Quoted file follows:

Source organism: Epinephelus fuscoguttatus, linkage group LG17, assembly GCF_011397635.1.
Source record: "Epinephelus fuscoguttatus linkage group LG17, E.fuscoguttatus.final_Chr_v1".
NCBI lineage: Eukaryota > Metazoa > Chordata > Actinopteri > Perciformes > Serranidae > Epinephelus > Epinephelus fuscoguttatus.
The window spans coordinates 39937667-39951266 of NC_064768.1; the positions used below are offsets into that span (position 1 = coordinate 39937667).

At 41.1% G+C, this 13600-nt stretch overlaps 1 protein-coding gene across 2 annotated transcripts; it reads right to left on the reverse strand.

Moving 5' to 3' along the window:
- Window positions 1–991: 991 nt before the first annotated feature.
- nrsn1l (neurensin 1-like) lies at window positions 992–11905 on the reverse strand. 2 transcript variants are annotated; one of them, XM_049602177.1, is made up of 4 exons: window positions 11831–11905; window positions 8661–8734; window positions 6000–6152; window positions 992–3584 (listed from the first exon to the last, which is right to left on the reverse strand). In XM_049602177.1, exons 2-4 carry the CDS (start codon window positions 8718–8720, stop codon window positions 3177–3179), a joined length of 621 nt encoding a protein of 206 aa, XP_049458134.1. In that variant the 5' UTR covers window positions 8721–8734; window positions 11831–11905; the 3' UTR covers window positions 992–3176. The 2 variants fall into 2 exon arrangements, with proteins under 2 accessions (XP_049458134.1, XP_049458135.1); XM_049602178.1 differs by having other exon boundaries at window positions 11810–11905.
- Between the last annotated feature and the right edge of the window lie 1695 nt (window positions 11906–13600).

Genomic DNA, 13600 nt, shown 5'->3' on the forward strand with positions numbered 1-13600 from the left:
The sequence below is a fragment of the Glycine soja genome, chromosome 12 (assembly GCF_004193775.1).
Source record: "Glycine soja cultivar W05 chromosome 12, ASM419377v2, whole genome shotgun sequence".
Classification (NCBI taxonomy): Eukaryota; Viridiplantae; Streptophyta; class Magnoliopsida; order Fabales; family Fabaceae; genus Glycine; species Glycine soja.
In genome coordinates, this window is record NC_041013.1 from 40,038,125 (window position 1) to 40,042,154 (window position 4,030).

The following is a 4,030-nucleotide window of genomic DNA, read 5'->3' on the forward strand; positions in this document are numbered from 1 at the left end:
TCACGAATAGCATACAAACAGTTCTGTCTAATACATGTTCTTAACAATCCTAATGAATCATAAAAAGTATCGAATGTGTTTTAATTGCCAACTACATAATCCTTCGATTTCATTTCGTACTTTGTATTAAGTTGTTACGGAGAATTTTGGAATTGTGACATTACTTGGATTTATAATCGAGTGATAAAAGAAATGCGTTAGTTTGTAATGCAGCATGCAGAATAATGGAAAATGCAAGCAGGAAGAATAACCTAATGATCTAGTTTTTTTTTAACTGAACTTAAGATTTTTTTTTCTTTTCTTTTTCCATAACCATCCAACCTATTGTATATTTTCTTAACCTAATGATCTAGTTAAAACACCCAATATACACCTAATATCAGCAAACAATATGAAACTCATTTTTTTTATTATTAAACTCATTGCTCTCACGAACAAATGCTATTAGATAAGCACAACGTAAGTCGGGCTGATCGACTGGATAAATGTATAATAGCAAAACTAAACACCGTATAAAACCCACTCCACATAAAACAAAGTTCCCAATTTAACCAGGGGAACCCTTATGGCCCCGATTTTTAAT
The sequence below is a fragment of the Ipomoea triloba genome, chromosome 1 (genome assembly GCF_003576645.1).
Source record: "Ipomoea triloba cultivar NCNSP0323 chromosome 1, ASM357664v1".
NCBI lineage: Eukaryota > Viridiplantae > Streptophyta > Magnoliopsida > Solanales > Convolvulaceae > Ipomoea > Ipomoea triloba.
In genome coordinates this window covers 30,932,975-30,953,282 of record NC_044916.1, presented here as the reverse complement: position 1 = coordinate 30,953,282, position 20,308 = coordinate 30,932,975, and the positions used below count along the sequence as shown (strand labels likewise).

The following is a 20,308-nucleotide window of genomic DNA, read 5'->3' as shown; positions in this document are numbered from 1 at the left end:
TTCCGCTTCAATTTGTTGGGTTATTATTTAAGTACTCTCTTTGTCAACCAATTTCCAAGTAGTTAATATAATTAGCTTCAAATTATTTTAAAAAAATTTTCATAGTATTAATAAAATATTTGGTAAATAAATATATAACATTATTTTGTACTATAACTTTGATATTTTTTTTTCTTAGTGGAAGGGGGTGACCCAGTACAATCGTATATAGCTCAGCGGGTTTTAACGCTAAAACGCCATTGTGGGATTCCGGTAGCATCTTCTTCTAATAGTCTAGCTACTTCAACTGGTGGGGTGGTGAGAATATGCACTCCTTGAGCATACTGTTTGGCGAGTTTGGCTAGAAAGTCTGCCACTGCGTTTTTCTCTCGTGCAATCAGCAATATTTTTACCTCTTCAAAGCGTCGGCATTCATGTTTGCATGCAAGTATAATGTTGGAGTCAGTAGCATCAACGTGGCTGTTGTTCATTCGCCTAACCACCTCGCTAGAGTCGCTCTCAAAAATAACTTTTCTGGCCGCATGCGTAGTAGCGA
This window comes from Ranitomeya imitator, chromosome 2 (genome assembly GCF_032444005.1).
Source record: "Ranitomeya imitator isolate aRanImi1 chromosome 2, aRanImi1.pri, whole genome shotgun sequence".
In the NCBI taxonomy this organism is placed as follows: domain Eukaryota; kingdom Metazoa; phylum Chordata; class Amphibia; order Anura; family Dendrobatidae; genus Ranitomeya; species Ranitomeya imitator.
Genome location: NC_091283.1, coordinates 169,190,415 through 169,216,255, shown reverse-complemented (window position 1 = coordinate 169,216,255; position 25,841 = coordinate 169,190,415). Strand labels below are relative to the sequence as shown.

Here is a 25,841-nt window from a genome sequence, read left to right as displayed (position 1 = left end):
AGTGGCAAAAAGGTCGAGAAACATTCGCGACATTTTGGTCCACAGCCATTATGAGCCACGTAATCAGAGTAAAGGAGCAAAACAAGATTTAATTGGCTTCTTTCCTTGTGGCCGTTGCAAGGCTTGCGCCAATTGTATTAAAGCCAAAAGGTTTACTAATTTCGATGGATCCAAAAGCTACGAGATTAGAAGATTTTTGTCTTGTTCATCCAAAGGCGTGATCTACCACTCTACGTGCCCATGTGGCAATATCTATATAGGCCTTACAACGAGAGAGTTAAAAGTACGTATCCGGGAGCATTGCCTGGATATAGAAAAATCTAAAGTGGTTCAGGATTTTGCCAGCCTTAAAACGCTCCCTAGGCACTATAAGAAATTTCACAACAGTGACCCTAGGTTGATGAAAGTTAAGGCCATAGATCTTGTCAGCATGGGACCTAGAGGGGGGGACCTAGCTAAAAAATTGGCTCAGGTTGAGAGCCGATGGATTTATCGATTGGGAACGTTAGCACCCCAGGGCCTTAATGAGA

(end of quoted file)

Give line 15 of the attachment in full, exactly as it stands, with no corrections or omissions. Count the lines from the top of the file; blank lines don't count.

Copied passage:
The following is a 4,030-nucleotide window of genomic DNA, read 5'->3' on the forward strand; positions in this document are numbered from 1 at the left end: